Liam Jegou details the intense preparation it requires to be an elite canoe slalomer and then chuckles: "We're known for our chicken legs!"
Gym sessions, pull-ups, bench presses and daily spins on the water are part of building up the necessary strength to excel in a devilishly difficult sport but the legs, important to aid direction more than generating power, can be less strenuously exercised.
Canoe slalom is a race against the clock. Competitors kneel into their canoe, which is slightly wider than a kayak, and use one blade to negotiate poles, similar to alpine skiing.
The green poles must be cleared when going downstream; red poles confront you when battling back upstream. Touch any of the poles and it's a two-second penalty; fail to navigate one of them correctly it's a 50-second penalty - effectively an elimination.
It requires serious physical strength and a technical excellence that takes years to hone. Jegou has been sharpening up for 20 years.
His story has taken him from France to Switzerland but it was in Co Clare where he first tasted life on the water.
The 25-year-old made history last November when he became the first Irish paddler to win gold in the canoe slalom event at the World Cup after a brilliant performance in Pau, France, where he's based.
GOLD FOR IRELAND!!! 🥇🇮🇪 Liam Jegou wins the World Cup in Pau in a time of 100.35 seconds 🏁 A brilliant run in the final to bring home Irelands first ever Gold Medal in the C1 category 🥇🚣 Such a fantastic performance from this young athlete 💪@sportireland @TeamIreland pic.twitter.com/wyWca3RSSo— Canoeing Ireland (@CanoeingIreland) November 8, 2020
He's one of just two Irish athletes who have officially secured their place at the upcoming Tokyo Games - taekwondoin Jack Woolley being the other - and he heads to Japan believing he has the potential to get on the podium.
"My family travelled a lot," he told RTÉ Sport, having recently returned from a training camp on the remote Indian Ocean island of Reunion.
"I was born in Brittany, moved to Switzerland straight away, then my parents moved to Ireland and when I was seven we moved to the east of France. Now I'm in the southwest of France to pursue my dreams.
"My dad is a paddler. He would bring me to the river all the time when I was younger. He owned a sea kayaking business in Ballyvaughan in the early 2000s, so that would have been the first time I'd have been introduced to kayaking. I was young, four or five years old.
"It's a very complete sport. We're paddling on a river, the water's changing all the time around us. You have to able to adapt to the conditions. If it's windy the poles are swinging... it takes a lot of technical training but also a lot of physical training. It's about 90 seconds to 100 seconds' effort, which is pretty difficult. You feel that lactic acid pretty badly at the end of a run."
Only one other man has represented Ireland in the canoe slalom event at an Olympics: Mike Corcoran, who made it to Barcelona in 1992 and Atlanta four years later.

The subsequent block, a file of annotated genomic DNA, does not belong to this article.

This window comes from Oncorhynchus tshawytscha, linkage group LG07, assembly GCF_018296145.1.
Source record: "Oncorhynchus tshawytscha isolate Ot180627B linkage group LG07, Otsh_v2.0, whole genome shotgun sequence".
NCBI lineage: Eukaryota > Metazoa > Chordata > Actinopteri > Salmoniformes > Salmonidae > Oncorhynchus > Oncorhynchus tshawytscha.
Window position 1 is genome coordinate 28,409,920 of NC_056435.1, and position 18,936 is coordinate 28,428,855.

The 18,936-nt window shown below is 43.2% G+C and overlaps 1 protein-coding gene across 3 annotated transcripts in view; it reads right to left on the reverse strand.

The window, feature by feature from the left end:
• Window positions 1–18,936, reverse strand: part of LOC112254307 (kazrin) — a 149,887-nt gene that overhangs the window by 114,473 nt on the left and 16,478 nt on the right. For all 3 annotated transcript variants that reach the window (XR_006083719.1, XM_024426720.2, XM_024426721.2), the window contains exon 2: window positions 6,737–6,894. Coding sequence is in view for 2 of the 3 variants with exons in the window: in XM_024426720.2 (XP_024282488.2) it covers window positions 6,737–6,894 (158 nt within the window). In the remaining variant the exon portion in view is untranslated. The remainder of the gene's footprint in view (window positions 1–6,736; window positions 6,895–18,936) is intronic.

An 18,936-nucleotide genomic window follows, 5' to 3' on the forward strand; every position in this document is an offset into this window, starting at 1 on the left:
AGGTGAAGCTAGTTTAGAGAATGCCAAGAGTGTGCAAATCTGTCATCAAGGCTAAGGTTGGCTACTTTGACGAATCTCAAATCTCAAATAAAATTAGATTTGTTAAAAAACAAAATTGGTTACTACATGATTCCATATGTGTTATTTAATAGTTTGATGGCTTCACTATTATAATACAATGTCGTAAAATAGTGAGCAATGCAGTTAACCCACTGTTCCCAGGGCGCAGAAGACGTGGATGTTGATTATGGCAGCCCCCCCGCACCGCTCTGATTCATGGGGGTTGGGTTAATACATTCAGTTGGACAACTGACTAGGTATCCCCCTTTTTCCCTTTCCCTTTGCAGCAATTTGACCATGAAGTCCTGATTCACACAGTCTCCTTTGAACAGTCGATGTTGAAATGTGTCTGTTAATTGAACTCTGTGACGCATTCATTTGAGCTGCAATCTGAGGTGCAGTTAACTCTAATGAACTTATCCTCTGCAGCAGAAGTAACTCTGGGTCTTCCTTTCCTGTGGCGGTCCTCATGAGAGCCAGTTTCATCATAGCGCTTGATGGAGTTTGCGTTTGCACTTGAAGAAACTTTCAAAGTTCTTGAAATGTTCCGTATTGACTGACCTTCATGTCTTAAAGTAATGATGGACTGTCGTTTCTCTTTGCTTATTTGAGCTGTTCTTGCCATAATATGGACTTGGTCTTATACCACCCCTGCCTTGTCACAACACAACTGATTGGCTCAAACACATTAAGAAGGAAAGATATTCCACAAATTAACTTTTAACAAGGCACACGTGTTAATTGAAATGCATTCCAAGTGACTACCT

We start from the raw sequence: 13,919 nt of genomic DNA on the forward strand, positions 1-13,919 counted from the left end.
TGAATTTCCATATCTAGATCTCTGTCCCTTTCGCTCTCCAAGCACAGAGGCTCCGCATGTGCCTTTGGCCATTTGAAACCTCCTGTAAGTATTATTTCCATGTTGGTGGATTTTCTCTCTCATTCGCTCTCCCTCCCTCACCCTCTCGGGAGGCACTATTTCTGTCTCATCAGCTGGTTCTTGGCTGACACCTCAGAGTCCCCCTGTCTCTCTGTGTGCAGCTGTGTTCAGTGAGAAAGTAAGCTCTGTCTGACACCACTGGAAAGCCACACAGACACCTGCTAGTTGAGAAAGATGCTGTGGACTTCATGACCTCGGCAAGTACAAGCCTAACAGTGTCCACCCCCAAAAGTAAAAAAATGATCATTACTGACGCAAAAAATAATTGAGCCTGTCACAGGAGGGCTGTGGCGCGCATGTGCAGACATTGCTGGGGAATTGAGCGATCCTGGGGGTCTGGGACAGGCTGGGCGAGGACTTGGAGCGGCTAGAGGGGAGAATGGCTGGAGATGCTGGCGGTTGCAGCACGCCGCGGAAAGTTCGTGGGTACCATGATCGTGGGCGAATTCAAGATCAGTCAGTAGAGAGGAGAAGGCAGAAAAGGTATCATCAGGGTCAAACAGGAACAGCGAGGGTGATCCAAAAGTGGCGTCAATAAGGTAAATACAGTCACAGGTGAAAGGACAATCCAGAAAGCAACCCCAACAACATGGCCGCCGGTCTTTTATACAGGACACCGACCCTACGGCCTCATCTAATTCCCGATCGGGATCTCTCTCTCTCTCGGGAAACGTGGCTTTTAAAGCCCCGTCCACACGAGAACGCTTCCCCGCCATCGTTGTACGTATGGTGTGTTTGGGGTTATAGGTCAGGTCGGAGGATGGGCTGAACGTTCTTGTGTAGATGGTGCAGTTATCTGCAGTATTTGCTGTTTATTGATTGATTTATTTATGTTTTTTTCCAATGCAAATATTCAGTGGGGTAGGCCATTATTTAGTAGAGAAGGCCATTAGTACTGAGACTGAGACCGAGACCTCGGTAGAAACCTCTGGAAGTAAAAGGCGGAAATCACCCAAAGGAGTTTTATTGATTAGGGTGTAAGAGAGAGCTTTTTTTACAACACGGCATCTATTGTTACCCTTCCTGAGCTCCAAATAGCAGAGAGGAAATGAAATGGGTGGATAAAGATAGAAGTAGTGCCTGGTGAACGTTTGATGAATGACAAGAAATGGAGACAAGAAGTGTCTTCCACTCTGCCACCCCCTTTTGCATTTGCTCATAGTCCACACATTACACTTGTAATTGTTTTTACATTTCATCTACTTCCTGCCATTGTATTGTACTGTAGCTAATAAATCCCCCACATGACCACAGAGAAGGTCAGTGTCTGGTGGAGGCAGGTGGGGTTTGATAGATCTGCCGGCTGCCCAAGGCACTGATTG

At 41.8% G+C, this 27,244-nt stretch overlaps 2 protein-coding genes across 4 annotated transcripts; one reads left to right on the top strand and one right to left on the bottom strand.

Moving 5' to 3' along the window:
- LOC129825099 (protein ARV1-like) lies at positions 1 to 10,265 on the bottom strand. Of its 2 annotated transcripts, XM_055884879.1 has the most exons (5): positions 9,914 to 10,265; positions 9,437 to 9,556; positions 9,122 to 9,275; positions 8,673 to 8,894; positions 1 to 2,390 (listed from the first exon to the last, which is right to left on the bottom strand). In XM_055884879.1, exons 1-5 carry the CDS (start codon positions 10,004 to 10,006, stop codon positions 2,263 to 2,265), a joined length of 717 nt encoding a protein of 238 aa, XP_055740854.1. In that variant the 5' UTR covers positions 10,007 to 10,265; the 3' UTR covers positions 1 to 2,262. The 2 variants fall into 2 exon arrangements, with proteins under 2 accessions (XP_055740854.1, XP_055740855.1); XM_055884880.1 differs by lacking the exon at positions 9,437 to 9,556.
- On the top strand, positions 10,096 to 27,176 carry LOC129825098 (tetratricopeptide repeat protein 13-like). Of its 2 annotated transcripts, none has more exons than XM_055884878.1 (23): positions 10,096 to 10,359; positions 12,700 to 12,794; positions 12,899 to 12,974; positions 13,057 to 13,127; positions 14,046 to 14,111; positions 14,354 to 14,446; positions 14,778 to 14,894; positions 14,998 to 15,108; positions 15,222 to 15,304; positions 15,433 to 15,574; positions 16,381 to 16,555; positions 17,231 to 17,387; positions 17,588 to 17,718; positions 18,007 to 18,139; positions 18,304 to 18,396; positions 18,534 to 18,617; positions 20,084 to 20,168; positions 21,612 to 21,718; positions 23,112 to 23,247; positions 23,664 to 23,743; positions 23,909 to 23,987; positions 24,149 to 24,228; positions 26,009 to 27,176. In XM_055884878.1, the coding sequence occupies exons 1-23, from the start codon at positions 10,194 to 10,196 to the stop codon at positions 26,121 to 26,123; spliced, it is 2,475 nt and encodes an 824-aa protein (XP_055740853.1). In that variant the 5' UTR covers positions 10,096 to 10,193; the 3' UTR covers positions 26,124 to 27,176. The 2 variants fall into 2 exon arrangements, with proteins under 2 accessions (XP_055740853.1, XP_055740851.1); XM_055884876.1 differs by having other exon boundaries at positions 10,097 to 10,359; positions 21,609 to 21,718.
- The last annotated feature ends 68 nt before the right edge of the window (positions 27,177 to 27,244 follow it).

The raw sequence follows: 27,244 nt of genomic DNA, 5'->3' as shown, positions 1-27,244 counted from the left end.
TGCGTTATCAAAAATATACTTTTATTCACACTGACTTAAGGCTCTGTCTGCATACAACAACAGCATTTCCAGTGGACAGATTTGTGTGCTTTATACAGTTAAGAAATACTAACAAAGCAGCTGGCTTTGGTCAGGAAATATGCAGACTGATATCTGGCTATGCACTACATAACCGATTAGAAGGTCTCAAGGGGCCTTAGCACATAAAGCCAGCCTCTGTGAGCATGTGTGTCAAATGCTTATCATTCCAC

A chance meeting three years ago led to Corcoran and Jegou striking up an important alliance.
"I know Mike very well. In 2018 I met him at La Seu d'Urgell [in Spain] where he competed at the Barcelona Olympics. We got talking and he actually decided to sponsor me for that year.
"He did the same the next year and this year as well. He's been my biggest sponsor leading up to the Olympics. I'm on the phone to him regularly. It's great to have him on board, he has loads of experience.
"It's just about directing my focus on what I can control... on what I can do on the water. Then you block the rest out. All I can is go to the gym, go paddling, and do my best every day."
The month on Reunion Island was, he admits, like being in "a bubble". He has been starved of competition due to the pandemic so it was a chance to completely focus on tuning up before May's European Championships.
"A lot of international paddlers were training there. I got some great training down in warm, humid conditions, similar to what we can expect in Tokyo in the summer. We even had a small race organised over there on the course.
"The competition schedule is looking a bit more certain now and I'm really fired up to start racing. We've got European Championships coming up in May, two World Cups in June and then the big one in Tokyo in July.
"It was a bit like being a bubble for that month where we were just really focusing on training. We've had to kind of block out the noise as well. I've tried to not to read all the articles about Tokyo, whether it's going ahead, whether it's not going ahead. I'll be ready come July, and that's it."
And that really is it, for Jegou and for all of Ireland's Olympic hopefuls. Controlling the controllables is the name of the game as he looks to gauge exactly where he is in relation to his rivals.
The Europeans will offer precious insight but Jegou is feeling strong and quietly confident that he can at least challenge for a medal in Tokyo. With Corcoran in his corner, he's hoping to prove his World Cup feats were no flash in the pan.
"I think I have a chance. I think I've gotten much better over the pandemic period so I'm looking forward to racing these first races of the season to see where I'm at. I'm definitely going to try and gets a result.
"I'll do my best. And if my best is good enough for a medal, then that's brilliant."